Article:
In August 1965, after the march from Selma to Montgomery, Alabama the blacks gained the voting acts right which stopped blacks from voting. This was a big step forward as it meant that they could make changes in the law. They already had a lot of support from President Johnston, "We must overcome the crippling legacy of bigotry and injustice. And we shall overcome". Johnston was trying to improve life for blacks since the insistent in Mississippi, 1964 when two white and one black body was found in a dam after trying to register black voters. They had been arrested by Police, later realised to the Ku Klux Clan and then brutally murdered. There was a six-week federal investigation and Johnston supported this all the way. On April the 4th 1968 in Memphis, Tennessee, Martin Luther King was shot dead on the balcony outside his hotel room. King later became the symbol of protest in the struggle for racial justice. Many blacks continued supporting the non-violent ascertainment of freedom and equality, while some started to support the "Black Nationalist" group after Kings death. Either way, these men were working toward the same goal: freedom and choice for African people all over America. ...read more.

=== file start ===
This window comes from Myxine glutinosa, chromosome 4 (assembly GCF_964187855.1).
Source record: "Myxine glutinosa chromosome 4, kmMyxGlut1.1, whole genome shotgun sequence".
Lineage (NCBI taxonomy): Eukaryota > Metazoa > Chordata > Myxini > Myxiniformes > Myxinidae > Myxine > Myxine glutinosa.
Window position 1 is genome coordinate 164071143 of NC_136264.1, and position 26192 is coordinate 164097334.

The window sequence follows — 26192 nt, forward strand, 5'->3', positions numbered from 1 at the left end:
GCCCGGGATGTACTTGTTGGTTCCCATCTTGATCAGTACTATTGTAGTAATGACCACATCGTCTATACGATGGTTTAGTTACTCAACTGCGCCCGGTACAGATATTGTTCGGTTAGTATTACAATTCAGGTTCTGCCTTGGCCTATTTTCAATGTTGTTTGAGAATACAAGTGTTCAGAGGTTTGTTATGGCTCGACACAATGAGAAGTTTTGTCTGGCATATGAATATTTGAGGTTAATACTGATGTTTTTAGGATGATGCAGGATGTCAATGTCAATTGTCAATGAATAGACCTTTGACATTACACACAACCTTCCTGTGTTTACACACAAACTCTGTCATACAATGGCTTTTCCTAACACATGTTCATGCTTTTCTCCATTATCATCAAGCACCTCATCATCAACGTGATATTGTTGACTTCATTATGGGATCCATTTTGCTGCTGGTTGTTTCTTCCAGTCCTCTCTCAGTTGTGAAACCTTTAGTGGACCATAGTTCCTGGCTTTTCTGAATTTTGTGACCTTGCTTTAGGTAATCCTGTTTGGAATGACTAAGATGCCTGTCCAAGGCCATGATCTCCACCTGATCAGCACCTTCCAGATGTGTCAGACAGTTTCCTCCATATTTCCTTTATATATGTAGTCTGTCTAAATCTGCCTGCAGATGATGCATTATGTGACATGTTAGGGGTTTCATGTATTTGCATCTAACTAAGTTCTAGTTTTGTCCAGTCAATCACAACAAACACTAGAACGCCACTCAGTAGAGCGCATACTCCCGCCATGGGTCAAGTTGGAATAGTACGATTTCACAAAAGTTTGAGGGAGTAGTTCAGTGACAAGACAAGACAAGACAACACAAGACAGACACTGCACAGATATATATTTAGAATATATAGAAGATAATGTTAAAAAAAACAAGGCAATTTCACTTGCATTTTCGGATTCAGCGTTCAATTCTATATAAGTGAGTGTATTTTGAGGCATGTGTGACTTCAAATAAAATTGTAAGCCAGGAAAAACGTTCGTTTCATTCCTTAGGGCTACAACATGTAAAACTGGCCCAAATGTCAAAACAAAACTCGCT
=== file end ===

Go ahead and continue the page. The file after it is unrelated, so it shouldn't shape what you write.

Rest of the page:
The above preview is unformatted text

This student written piece of work is one of many that can be found in our GCSE USA 1941-80 section.

Found what you're looking for?

  • Start learning 29% faster today
  • 150,000+ documents available
  • Just £6.99 a month

Not the one? Search for your essay title...
  • Join over 1.2 million students every month